[policy] When Tech Meets Policy...

Carl Karsten carl at personnelware.com
Tue Aug 14 01:51:38 UTC 2007

Douglas Otis wrote:
> On Aug 13, 2007, at 2:01 PM, Carl Karsten wrote:
>> I am not sure tasting is criminal or fraud.
> Tracking domain related crime is hindered by the millions of domains 
> registered daily for "domain tasting."  Unregistered domains likely to 
> attract errant lookups will not vary greatly from unregistered domains 
> useful for phishing.  The large flux in domain names significantly 
> inhibits anti-phishing efforts.

doesn't make it criminal or fraud, unless you can prove the intent was to hinder 
law enforcement.  good luck with that.

> Although some may see delays in publishing as problematic, often domain 
> facilitated crime depends upon the milli-second publishing rapidity used 
> to evade protective strategies.  A publishing process that offers 
> notification will allow protection services a means to stay ahead of 
> criminals.  Exceptions could be granted on an exigent or emergency 
> basis, where of course additional fees might be required.

"exigent or emergency" sounds like someone would have to approve/deny the 
request.  One of 2 things will have to happen:

1) spikes in number of requests per day will overwhelm the staff, and 
"emergency" requests  will go unanswered for days.

2) a huge staff will have to be paid to be standing by and normally not doing 
anything, just to cover the spikes.  and the chance of only having just enough 
to cover the spikes is slim to none, so either #1 will happen anyway, (just not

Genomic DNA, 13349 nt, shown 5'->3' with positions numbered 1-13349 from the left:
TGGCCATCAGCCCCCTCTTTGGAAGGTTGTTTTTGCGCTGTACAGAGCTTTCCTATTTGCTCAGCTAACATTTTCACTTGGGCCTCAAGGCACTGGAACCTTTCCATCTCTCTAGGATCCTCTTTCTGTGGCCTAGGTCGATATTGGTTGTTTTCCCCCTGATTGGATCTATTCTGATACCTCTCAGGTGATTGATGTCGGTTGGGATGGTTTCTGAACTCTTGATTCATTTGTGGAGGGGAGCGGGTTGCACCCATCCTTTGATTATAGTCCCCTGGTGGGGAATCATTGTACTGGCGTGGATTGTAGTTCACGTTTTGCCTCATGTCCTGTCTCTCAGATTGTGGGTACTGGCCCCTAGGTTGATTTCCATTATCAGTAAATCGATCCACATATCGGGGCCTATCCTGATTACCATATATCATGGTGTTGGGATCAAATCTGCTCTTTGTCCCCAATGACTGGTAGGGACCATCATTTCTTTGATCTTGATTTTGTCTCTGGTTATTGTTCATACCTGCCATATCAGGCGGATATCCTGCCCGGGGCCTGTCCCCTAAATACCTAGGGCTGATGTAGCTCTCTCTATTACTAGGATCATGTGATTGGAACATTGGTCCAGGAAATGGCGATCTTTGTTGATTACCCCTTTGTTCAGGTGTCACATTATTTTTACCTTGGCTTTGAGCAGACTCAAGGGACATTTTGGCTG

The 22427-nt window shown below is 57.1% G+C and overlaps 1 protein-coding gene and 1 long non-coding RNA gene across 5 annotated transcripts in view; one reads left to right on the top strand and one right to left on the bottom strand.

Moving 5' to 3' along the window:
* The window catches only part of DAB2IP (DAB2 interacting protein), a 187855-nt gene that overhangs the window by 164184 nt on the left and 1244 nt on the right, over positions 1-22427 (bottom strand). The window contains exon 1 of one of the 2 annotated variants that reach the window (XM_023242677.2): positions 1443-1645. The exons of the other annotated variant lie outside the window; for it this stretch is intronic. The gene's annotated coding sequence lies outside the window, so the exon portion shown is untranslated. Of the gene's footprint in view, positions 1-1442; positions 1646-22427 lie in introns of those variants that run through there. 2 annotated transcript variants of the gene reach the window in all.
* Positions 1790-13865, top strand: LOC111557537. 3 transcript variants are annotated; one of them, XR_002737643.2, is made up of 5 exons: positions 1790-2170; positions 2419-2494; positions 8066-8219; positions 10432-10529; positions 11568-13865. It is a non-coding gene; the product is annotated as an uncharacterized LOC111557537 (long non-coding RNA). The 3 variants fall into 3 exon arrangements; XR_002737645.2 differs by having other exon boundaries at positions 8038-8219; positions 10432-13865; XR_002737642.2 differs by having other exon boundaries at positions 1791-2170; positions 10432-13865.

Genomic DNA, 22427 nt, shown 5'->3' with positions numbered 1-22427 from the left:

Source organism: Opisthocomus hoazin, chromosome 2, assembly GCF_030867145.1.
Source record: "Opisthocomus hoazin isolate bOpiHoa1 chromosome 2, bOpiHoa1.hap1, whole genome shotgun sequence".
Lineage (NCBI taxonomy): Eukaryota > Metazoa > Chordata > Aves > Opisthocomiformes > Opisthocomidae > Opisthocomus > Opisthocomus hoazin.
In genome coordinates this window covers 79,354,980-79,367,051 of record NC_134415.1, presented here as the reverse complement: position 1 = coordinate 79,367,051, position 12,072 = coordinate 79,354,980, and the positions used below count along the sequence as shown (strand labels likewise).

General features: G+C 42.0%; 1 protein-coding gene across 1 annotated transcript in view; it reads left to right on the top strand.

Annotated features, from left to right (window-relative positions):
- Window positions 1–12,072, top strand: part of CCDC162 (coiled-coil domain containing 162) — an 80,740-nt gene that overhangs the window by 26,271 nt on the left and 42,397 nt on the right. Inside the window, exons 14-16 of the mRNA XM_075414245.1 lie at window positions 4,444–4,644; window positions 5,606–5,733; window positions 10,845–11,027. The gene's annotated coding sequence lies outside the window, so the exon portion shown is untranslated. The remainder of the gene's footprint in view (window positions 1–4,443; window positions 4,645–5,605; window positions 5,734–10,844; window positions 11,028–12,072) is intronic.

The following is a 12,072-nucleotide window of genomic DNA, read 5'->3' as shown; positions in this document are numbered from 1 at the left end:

as often) or the staff will be extra huge such that it is always underulitized, 
even during the highest spikes.

> Just as background checks are normally part of the hand gun trade, a 
> background check should be normally part of the domain trade.  

see my other post (doesn't scale)

> Many are 
> deceived by "cousin" domains frequently used in crimes netting billions 
> in losses.  Money garnered by capturing errant domain entries can not 
> justify criminal losses that are likely to have been otherwise 
> prevented.  Domain tasting is worse than a disgrace.

you lost me on this one.

This is sounding like "People Vs Larry Flint" where he says "you don't have to 
like my magazine, but you do have to let me publish it."  I am not saying 
tasting is a free speech thing, but I do see it as something currently legal, 
and don't see a way to make it a crime without adversely effecting the rest of 
the system.

> For domains to play any role in securing email, a published MX record 
> should become a necessary acceptance requirement.  Using MX records also 
> consolidates policy locales which mitigates some DDoS concerns.

I think it is too late to try to reform e-mail.  but I am curious how you think 
this would be implemented in the existing system.

Carl K

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